Sun Mar 11, 2012, 06:42 AM
dipsydoodle (42,239 posts)
Moon's close proximity to Earth may have pushed icebergs into path of Titanic
A century after the Titanic disaster, scientists may have found an unexpected culprit for the sinking: the Moon.
The transatlantic liner went down in the early hours of 15 April 1912 after hitting an iceberg, killing 1,517 people. But, says Donald Olson, a Texas State University physicist whose team of forensic astronomers examined the Moon's role, "the lunar connection may explain how an unusually large number of icebergs got into the path of the Titanic".
4 replies, 1187 views
Moon's close proximity to Earth may have pushed icebergs into path of Titanic (Original post)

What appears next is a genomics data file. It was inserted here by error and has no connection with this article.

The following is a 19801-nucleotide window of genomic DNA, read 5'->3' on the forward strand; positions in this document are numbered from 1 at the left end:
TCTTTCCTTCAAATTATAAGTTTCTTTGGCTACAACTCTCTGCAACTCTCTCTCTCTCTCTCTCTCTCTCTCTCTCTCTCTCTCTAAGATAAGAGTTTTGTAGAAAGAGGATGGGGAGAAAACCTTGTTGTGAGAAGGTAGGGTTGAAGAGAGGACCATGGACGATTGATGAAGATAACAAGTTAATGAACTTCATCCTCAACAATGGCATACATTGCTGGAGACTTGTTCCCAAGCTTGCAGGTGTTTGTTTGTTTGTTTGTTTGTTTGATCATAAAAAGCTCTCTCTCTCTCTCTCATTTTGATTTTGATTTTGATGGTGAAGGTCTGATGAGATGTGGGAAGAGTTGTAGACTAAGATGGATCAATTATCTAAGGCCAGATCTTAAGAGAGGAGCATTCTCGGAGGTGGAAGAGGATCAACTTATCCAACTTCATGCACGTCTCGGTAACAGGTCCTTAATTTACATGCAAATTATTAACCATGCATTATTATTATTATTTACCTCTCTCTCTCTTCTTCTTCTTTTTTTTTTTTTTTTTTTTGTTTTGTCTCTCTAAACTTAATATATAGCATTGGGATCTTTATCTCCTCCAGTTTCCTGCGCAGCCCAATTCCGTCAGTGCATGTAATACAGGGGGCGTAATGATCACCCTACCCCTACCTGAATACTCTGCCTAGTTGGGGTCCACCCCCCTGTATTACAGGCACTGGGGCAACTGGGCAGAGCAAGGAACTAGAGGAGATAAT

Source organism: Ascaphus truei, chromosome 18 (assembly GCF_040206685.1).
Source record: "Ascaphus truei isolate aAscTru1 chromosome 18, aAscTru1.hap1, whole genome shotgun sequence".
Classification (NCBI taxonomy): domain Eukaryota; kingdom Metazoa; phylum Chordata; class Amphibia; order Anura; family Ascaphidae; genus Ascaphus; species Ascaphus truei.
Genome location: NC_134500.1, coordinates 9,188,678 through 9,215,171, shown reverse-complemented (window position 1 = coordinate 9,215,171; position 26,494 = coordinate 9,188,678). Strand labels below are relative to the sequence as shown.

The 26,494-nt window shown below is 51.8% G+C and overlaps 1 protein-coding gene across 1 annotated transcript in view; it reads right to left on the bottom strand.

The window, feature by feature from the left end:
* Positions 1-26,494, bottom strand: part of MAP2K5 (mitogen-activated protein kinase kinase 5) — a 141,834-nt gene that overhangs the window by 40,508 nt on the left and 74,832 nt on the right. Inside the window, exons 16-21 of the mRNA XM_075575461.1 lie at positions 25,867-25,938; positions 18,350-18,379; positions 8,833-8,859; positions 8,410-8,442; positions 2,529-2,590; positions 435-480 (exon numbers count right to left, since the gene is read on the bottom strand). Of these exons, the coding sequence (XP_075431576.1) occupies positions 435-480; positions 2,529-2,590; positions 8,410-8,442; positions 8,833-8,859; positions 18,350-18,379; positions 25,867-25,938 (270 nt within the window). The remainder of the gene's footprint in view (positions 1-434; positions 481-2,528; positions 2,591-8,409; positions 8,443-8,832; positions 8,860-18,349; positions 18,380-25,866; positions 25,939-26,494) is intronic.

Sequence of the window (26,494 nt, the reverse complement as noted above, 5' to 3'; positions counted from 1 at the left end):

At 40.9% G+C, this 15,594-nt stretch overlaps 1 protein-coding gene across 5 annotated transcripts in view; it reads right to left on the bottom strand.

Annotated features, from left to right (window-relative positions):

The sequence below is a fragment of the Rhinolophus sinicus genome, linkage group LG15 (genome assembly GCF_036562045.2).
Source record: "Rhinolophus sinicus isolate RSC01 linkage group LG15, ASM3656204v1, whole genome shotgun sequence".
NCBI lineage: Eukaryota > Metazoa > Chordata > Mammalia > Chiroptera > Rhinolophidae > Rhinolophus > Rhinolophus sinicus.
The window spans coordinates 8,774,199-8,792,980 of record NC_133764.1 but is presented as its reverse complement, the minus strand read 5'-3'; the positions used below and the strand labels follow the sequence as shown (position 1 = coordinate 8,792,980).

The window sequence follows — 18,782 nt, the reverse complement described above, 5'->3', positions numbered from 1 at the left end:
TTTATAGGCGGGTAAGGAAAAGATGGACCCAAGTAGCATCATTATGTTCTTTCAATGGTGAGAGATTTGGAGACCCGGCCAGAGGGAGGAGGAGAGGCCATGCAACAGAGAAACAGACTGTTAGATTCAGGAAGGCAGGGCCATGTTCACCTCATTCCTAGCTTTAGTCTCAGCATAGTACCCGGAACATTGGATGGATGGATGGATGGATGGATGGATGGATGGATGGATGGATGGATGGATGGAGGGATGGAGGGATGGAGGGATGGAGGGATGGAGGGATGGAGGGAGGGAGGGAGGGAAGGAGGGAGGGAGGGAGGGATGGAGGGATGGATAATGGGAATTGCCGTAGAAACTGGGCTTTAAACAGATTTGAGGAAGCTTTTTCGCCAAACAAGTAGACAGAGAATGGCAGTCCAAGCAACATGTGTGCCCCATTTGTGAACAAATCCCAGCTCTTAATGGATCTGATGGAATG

Response to Pholus (Reply #1)
Sun Mar 11, 2012, 07:53 AM
Ichingcarpenter (36,988 posts)
3. It is a real science which has discovered quite of few things
However they didn't slow down even when warned of bergs . The night watch post warned the helm I seemed to recall.
Response to Ichingcarpenter (Reply #3)
Sun Mar 11, 2012, 09:20 AM
Pholus (3,829 posts)
4. There's a "forensic" study for everything.
The warning was too late, possibly due to these findings from a "forensic" physicist.
Anyway, "forensic" is my word of the day....
Response to dipsydoodle (Original post)
Sun Mar 11, 2012, 07:34 AM
intaglio (8,170 posts)
2. I think the real culprit may have been the owner
Insisting the Captain try to break the record for the Blue Riband and sail, at high speed, into iceberg laden fog.
Now if it is the future Starship Titanic you are talking about ...